The report details the chain of command that followed torture, sexual violence and other atrocities in an effort to crack down on the opposition against the government.
The document says Maduro and ruling party leader Diosdado Cabello ordered “to identify targets for investigation,” including civilians and government critics. Members of the Bolivarian National Intelligence Service followed those orders, arresting individuals after “a period of surveillance and investigation” and torturing or subjecting them to “cruelty treatment or punishment.” cruel, inhuman or degrading”. Some were tortured for days or weeks.
Intelligence agencies “rely on a variety of torture methods, including beatings, electric shocks, suffocation with plastic bags and stress positions, as well as threats to kill and rape detainees, or other forms of psychological torture,” according to the report. The document says the agency’s main targets include the opposition, students and protest leaders; journalists; and people working for NGOs.
“Venezuela is still facing a profound human rights crisis,” said Marta Valiñas, a Portuguese legal expert who presided over the delegation.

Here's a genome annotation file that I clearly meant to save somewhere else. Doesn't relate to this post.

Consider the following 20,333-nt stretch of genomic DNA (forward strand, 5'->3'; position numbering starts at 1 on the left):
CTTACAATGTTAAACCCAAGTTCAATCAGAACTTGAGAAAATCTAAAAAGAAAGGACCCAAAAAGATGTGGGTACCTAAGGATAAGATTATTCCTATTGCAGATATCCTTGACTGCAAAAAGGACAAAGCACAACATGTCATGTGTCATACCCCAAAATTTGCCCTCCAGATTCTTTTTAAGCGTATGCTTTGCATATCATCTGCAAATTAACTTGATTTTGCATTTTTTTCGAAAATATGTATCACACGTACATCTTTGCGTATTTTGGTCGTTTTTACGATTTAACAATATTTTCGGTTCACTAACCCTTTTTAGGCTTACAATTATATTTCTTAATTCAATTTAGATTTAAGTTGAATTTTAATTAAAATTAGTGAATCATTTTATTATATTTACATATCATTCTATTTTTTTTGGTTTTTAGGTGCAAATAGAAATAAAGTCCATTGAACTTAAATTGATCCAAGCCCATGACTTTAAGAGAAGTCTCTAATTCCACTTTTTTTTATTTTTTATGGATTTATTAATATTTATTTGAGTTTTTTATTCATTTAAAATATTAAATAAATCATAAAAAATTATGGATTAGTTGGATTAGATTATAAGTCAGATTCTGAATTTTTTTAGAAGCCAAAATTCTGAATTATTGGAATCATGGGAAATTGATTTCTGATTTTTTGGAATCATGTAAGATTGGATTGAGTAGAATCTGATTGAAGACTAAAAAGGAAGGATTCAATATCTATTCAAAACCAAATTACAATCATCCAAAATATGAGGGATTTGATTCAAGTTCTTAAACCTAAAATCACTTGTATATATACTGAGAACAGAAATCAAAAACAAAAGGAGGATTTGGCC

The mission said authorities had not done enough to compensate the victims and warned that the violations continued “to this day” according to the military counterintelligence agency, known as the DGCIM, and Bolivarian National Intelligence Service.
“The Venezuelan authorities have been unable to hold the perpetrators accountable and compensate the victims as the judicial reforms announced from 2021 have failed to address the lack of independence and fairness of the country. justice system,” a statement from the mission said.
The research team, which in part gathered its findings from nearly 250 interviews, documented a total of 122 cases of victims of torture, sexual violence and cruel treatment by DGCIM agents by DGCIM agents. humanitarian or other despicable at its headquarters in Caracas and secret centers around the country.
The report also documents human rights abuses in a remote area where illegal gold mining is common. The area known as Arco Minero del Orinoco was established a decade ago when the country’s oil industry, with the proceeds of which helped the country develop, was abolished.
The area has become heavily militarized and armed groups are allowed to operate. The mission’s findings include attacks on indigenous populations in the area that create opportunities for individuals near power to create personal wealth.
“The mission reviewed public information indicating that members of the Venezuelan military and political elite have benefited and continue to benefit financially from gold mining-related activities in Arco Minero. ,” according to the report.
The experts are expected to present their findings to the panel, which last week began its latest fall session on Monday.
Keaten reports from Geneva.